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Abu Dhabi, UAESunday 23 September 2018

Diver looks for shipwrecks from map astronaut designed in space

In a secret only revealed close to his death, astronaut Gordon Cooper, told treasure hunter Darrell Miklos that he had been taking photographs of ship wrecks from space

Treasure hunter Darrell Miklos, is searching to find the shipwrecks photographed by his friend, the late astronaut Gordon Cooper, in the Caribbean.  Courtesy Discovery Communications
Treasure hunter Darrell Miklos, is searching to find the shipwrecks photographed by his friend, the late astronaut Gordon Cooper, in the Caribbean. Courtesy Discovery Communications

At the height of the Cold War in 1963, Nasa astronaut Gordon Cooper found himself on a mission to space, circumnavigating the Earth, looking for nuclear sites. By all accounts, the man who was one of Nasa’s original space pioneers, breaking the record for the longest single-man space flight on a 122-hour mission, found plenty.

And that wasn’t all he spotted with his experimental, long-range surveillance equipment. During the course of his 22 orbits of the planet, Cooper noticed a number of anomalies down below – dark patches, in particular in the South Caribbean, which tallied remarkably close to the routes Spanish galleons laden with gold would have taken, to and from their South American and Caribbean colonies.

Cooper concluded that what he had photographed were the shadows of shipwrecks, and this formed the basis of what was to become something of a treasure map from space.

He spent years quietly working on charting and cross-referencing the photographs in a bid to create a definitive map of his findings, but never managed to fully investigate his theories before his death in 2004, after a long battle with Parkinson’s disease.

He did, however, manage to reveal his secret to his friend Darrell Miklos, a professional treasure hunter.

This week, viewers can begin to follow Miklos, his team and a camera crew from the Discovery Channel in their exploration of the Atlantic Ocean in search of Cooper’s shipwrecks.

Miklos says his interest in treasure hunting came from his father. “He was a professional treasure hunter back in the 1960s and he introduced it to me as a child,” he says.

“He took me and my three sisters, and made us walk along the beach, and he said: ‘For every black rock that you pick up, I’ll give you a quarter’. Well, those black stones were actual silver pieces from the colonial period. And that’s how it all started. Once I did that, I was hooked.”

He became friends with Cooper through his father too, after Roger Miklos appeared on an American chat show alongside the astronaut in 1978. Their friendship grew following a meeting in the green room after the show.

“Fast-forward to my 30s, I met him in the Bahamas and we flew back to California together. We were working on a project in the Bahamas,” Miklos says.

The pair wound up sharing an office. “We shared that office for seven years and became best of friends. And we did expeditions and all sorts of stuff. That’s when we started really developing a strong relationship.”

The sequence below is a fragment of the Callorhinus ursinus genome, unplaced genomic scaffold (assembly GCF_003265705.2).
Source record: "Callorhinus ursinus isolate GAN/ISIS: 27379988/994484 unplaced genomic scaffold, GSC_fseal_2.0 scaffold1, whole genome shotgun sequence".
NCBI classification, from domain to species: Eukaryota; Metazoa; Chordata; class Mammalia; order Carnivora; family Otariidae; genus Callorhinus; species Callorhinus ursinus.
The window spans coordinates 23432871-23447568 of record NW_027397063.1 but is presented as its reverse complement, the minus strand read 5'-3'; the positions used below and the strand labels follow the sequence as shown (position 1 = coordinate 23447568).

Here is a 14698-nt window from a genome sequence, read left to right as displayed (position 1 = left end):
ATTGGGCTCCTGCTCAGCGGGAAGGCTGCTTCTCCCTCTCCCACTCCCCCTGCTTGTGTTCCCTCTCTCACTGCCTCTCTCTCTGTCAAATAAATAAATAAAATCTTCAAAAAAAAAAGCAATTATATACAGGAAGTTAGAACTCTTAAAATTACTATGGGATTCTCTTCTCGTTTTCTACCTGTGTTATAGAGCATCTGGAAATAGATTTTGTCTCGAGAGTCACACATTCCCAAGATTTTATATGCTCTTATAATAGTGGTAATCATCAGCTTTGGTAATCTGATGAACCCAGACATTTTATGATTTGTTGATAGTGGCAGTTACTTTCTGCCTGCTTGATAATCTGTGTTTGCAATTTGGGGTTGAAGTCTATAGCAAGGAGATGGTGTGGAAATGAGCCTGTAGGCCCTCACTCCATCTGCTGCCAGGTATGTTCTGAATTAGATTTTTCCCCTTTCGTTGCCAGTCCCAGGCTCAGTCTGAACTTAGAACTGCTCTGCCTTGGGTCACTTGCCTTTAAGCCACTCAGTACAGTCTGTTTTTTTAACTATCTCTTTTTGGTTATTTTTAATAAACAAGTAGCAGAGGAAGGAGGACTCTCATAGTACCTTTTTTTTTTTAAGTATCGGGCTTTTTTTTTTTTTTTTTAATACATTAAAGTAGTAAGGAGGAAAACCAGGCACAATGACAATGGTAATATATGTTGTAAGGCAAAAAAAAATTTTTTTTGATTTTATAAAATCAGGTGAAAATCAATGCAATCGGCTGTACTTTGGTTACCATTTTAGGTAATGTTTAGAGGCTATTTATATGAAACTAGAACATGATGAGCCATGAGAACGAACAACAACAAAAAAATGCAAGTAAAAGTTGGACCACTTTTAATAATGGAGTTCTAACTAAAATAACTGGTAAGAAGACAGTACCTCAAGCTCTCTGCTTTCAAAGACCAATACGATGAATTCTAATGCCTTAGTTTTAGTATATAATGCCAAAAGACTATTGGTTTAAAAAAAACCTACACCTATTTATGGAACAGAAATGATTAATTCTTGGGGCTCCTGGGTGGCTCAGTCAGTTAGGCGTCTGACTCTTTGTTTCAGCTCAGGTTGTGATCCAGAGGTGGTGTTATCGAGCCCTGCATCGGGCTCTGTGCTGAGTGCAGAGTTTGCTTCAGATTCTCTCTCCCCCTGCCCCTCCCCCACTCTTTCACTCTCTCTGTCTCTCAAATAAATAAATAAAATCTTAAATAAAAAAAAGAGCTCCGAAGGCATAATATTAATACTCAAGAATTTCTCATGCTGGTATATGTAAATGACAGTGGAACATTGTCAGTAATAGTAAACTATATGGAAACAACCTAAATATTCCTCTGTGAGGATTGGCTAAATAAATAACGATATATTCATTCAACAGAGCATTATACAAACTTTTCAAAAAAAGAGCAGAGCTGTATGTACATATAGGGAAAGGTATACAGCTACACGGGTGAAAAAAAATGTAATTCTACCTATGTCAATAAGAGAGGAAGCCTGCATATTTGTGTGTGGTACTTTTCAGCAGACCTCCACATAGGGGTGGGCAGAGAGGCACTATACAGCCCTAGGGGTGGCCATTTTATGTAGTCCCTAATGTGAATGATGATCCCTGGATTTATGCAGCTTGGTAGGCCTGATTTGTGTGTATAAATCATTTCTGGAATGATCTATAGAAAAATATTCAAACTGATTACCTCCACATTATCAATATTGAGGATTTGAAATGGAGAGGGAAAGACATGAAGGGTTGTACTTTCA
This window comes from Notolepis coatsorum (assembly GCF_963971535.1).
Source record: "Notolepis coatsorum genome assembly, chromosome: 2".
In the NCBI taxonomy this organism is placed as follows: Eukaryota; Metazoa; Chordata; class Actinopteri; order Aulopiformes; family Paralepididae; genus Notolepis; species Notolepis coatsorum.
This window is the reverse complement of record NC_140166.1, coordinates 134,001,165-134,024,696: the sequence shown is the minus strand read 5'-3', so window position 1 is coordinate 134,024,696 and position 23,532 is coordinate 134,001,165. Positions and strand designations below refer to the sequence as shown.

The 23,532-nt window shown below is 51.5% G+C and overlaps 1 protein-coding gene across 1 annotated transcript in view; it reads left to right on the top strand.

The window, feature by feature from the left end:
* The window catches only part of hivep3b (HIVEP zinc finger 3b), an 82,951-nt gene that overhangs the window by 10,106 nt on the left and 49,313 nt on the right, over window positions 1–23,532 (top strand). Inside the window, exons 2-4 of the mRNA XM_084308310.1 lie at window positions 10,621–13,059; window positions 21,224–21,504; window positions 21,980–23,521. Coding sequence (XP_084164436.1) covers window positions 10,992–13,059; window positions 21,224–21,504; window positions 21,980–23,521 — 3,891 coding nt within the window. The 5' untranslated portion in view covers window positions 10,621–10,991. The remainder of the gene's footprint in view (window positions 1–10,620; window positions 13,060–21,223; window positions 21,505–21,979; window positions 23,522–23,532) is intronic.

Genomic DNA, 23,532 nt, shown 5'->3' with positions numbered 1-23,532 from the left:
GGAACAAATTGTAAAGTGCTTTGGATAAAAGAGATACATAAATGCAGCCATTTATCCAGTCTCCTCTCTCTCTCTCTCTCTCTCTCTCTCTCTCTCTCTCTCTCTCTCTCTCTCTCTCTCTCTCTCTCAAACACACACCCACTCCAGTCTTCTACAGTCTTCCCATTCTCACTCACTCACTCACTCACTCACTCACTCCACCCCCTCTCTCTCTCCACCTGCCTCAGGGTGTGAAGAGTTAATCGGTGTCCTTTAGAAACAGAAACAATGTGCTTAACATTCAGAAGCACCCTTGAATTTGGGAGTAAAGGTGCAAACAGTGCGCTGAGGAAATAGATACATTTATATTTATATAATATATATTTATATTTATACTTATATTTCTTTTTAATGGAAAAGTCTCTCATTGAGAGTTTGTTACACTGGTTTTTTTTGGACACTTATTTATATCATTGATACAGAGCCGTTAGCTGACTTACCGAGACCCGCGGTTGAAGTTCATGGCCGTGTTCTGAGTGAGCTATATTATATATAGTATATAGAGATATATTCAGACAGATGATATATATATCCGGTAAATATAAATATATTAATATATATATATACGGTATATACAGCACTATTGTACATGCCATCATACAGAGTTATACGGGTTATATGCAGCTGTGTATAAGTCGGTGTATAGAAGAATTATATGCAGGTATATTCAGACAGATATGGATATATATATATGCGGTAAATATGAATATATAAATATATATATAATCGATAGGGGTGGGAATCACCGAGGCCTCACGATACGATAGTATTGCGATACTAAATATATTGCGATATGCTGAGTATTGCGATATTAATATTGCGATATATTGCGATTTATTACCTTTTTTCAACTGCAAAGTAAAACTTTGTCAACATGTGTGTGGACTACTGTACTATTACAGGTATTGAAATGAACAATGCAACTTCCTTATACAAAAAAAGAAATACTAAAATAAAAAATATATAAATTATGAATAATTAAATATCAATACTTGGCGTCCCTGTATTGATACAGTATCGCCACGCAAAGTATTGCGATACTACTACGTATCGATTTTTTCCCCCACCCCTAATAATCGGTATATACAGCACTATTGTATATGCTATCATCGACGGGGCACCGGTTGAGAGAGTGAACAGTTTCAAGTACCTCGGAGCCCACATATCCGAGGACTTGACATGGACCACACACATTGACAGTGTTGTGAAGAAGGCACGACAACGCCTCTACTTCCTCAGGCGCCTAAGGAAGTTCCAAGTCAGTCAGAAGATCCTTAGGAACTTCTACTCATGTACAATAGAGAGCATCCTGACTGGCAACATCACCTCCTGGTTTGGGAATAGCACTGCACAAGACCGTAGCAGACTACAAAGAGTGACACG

Despite their mutual respect for one another, Cooper didn’t tell Miklos about his space-age secret until near his death.

“I was totally surprised,” Miklos admits. “I was super-excited that he included me in on the secret... I had a million questions, obviously. And we started working through those files, talking about which areas we would like to work on together, because at that point, I became his exploration partner.”

After Cooper’s death, Miklos didn’t jump into the treasure-hunting quest without doing his homework and checking on the validity of the claims.

Manuel Rodriguez and Miklos pore over old documents in Jerez, Spain. Courtesy Discovery Communications
Manuel Rodriguez and Miklos pore over old documents in Jerez, Spain. Courtesy Discovery Communications

“I did a lot of research prior to my actually spending lots of money in setting up an expedition, by meeting people in Nasa and making certain contacts with them to prove the viability of there being long-range detection equipment on board,” he says.

Miklos went out to sea to check out some of his friend’s suspected shipwreck sites in advance of the main mission. So far, the astronaut’s suspicions have been accurate.

“I’ve done both [sites] and I’ve managed to prove both were correct,” Miklos says.

“Gordon was right on the money, so to speak. Everything that he pointed out to me on the files, as well as the coordinates on the treasure map from space; actually, each and every one of those that I’ve investigated thus far have been proven to be positive, as far as shipwreck material and historical information.”

Miklos hopes audiences will enjoy following the treasure hunt as much as he enjoyed undertaking it.

“You’re going to places and parts of the Caribbean and everywhere that we go, which probably most people didn’t know even existed... we’re finding shipwreck material of major historical significance and commercial significance in areas that people otherwise would never have known.”

He believes had it not been for Cooper’s research or the treasure map he designed from space, this would have remained the astronaut’s secret. “The story would have ended in his office had he not given it to me,” Miklos says.

If the Caribbean quest proves successful, there’s plenty of scope for further discovery. According to Miklos, Cooper believed he had also found sites around South America and in the Mediterranean and Adriatic. “I think there’s so much more to come. I can’t elaborate on a lot of things, but I can tell you that this story is ongoing and there’s lots of new information that will come out,” Miklos says.

Cooper’s Treasure will premiere on the Discovery Channel tomorrow at 10pm. The first episode shows Miklos diving in the Gulf of Mexico off Campech

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